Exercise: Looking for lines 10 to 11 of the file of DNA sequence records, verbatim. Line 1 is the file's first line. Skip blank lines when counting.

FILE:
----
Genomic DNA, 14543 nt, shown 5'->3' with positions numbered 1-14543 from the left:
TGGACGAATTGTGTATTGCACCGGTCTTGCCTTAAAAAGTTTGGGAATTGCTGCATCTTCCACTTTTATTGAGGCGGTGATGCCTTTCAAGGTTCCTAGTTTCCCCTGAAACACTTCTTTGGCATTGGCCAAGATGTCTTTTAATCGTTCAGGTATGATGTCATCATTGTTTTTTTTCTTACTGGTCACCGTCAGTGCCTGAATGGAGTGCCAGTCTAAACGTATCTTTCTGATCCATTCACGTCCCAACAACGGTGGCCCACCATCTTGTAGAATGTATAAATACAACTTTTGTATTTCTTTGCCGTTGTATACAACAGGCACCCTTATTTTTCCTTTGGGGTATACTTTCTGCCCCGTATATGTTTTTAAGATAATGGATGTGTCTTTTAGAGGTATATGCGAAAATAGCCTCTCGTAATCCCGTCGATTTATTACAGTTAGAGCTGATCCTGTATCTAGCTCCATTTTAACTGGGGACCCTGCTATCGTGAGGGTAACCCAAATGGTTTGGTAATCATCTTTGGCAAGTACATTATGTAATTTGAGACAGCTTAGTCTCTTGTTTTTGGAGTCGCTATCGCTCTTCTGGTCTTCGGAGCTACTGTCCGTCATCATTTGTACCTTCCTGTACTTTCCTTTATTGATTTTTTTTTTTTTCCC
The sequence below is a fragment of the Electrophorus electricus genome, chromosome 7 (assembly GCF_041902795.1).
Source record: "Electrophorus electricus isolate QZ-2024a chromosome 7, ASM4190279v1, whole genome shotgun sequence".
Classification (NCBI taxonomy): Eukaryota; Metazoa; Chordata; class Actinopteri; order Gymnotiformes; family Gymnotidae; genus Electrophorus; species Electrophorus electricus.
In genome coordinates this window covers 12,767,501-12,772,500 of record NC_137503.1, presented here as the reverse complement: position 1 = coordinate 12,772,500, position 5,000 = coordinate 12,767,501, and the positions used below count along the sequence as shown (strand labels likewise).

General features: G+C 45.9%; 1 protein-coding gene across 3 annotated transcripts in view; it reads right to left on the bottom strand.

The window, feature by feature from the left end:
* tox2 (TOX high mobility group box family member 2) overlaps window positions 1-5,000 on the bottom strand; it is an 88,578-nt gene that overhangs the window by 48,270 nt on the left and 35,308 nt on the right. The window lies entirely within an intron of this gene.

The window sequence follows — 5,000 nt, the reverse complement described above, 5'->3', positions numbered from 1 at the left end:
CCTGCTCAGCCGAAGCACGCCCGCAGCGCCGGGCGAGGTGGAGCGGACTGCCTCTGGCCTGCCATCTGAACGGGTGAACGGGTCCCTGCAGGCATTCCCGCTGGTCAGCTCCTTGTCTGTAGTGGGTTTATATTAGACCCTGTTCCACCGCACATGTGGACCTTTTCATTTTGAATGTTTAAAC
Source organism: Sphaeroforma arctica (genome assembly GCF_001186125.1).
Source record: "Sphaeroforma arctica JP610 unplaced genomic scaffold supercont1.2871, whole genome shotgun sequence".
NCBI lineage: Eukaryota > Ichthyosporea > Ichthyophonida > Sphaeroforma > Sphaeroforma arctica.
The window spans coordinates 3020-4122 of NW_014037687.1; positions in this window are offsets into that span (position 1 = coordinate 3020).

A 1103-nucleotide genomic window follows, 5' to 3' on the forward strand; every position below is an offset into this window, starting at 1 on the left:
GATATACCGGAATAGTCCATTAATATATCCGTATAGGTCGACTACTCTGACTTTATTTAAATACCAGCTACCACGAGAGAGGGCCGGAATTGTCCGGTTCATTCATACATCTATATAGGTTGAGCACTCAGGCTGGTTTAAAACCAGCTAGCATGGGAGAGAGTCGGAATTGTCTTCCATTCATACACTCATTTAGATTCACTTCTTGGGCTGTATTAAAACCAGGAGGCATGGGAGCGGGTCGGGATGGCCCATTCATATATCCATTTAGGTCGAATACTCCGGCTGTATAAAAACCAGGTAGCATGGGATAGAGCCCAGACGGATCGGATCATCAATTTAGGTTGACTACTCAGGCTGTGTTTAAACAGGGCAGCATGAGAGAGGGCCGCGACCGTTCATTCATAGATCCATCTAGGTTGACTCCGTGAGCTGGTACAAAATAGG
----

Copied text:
The window sequence follows — 5,000 nt, the reverse complement described above, 5'->3', positions numbered from 1 at the left end:
CCTGCTCAGCCGAAGCACGCCCGCAGCGCCGGGCGAGGTGGAGCGGACTGCCTCTGGCCTGCCATCTGAACGGGTGAACGGGTCCCTGCAGGCATTCCCGCTGGTCAGCTCCTTGTCTGTAGTGGGTTTATATTAGACCCTGTTCCACCGCACATGTGGACCTTTTCATTTTGAATGTTTAAAC